Conti, A., Kennefick, J.D., Martini, P., and Osmer, P.S. 1998, AJ, 117, 645
The Hubble Deep Field gives us an unprecedented view of our universe and an opportunity to study a wide range of questions in galaxy evolution and cosmology. Here we focus on the search for unresolved faint quasars and AGN in the crude combine images using a multicolor imaging analysis that has proven very successful in recent years. Quasar selection was carried out both in multicolor space and in ``profile space''. The latter is the multi-parameter space formed by the radial profiles of the objects in the different images. By combining the dither frames available for each filter, we were able to obtain well sampled radial profiles of the objects and measure their deviation from that of a stellar source. This procedure efficiently helps to overcome the problems caused by the WPFC2 undersampling. Furthermore, to identify areas of multicolor space where quasars might be expected, we generated synthetic quasar spectra in the range 1.0 < z < 5.5 including effects of intrinsic emission lines and absorption by Lyman alpha forest and Lyman-limit systems, and computed expected quasar colors. We also developed routines to determine the completeness of our data to point sources in the observed filters. The data are 90% complete at 26.2, 28.0, 27.8, 26.8 mag in the F300W, F450W, F606W and F814W filters respectively.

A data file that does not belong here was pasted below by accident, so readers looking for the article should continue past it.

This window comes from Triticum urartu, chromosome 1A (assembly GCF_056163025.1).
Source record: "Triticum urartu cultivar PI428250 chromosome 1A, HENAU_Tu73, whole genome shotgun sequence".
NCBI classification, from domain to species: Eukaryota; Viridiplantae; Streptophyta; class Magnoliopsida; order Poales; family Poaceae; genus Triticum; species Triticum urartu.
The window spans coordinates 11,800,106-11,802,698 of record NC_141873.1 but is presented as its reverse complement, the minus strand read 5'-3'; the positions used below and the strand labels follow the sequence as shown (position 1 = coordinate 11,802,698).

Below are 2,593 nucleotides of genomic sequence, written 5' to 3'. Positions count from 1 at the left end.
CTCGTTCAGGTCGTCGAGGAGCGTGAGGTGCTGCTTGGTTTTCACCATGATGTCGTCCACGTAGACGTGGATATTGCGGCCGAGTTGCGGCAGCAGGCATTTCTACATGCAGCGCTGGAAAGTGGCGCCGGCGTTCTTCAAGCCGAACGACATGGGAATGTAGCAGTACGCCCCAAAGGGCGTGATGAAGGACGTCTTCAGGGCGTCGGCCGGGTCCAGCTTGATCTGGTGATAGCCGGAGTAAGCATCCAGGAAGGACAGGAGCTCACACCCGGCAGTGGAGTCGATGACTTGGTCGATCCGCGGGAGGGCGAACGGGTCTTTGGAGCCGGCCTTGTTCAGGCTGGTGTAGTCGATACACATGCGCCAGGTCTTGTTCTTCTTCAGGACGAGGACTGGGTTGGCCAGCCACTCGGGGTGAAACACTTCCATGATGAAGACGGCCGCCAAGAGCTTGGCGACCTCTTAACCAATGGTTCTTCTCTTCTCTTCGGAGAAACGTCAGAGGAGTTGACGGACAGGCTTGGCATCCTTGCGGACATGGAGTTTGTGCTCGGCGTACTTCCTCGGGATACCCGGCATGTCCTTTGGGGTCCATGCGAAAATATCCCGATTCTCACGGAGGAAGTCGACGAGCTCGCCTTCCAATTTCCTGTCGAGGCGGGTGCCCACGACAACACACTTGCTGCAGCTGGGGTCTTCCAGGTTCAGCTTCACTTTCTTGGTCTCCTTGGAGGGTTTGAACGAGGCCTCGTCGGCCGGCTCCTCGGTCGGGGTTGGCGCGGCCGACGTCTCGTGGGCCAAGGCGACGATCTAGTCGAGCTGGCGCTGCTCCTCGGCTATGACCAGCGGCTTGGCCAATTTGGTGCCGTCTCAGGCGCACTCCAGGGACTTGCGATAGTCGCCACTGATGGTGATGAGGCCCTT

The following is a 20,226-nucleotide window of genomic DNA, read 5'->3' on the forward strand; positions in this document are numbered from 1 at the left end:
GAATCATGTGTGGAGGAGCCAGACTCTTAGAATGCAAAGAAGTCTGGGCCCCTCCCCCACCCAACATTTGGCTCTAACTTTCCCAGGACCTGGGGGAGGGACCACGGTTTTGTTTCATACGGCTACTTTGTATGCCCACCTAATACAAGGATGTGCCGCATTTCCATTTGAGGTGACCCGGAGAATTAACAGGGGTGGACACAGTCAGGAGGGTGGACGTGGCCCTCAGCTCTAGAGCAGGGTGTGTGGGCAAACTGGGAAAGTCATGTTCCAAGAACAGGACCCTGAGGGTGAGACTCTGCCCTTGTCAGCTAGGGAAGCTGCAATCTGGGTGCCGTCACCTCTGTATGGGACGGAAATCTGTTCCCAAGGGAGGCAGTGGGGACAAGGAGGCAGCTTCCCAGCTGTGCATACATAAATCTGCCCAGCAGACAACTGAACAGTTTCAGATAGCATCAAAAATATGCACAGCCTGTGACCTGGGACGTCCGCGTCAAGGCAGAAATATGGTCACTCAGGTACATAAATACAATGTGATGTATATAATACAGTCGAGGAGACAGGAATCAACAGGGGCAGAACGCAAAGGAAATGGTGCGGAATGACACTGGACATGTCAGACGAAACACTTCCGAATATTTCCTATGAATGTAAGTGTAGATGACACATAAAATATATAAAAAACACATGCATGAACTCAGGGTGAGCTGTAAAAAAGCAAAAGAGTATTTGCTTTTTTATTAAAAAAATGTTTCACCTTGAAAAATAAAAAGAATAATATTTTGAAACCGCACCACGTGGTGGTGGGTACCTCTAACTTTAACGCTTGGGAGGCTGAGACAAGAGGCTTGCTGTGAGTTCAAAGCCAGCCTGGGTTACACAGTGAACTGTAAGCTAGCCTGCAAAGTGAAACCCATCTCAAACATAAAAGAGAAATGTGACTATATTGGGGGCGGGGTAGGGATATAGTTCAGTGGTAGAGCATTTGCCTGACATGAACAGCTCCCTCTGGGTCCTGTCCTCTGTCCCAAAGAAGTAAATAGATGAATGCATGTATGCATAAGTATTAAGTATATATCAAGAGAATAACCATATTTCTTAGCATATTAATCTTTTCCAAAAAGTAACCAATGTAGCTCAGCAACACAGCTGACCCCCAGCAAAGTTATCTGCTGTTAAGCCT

We find 41 compact objects in the HDF: 8 pointlike objects with colors consistent with quasars or stars; 18 stars; and 15 slightly resolved objects, 12 of which have colors consistent with quasars or stars. The latter objects could be resolved active galactic nuclei or regions of intense star formation. We estimate the upper limit of unresolved and slightly resolved quasars/AGNs with V < 27.0 and z < 3.5 to be 15.5 objects. This limit rules out a steep slope for the faint end of the quasar/AGN luminosity function. We independently recovered a resolved, star-forming galaxy with a spectroscopically confirmed redshift of 3.368, which provides confirmation for the validity of our color modeling.
We make a detailed comparison with previous studies of the HDF. We find good agreement among different authors on the number of stars in the HDF and the lack of quasar candidates with z > 3.5. We find more quasar candidates than previous work because of our more extensive modeling and use of the color information. Spectroscopic observations of the candidates are needed to determine which, if any, are quasars or AGNS.
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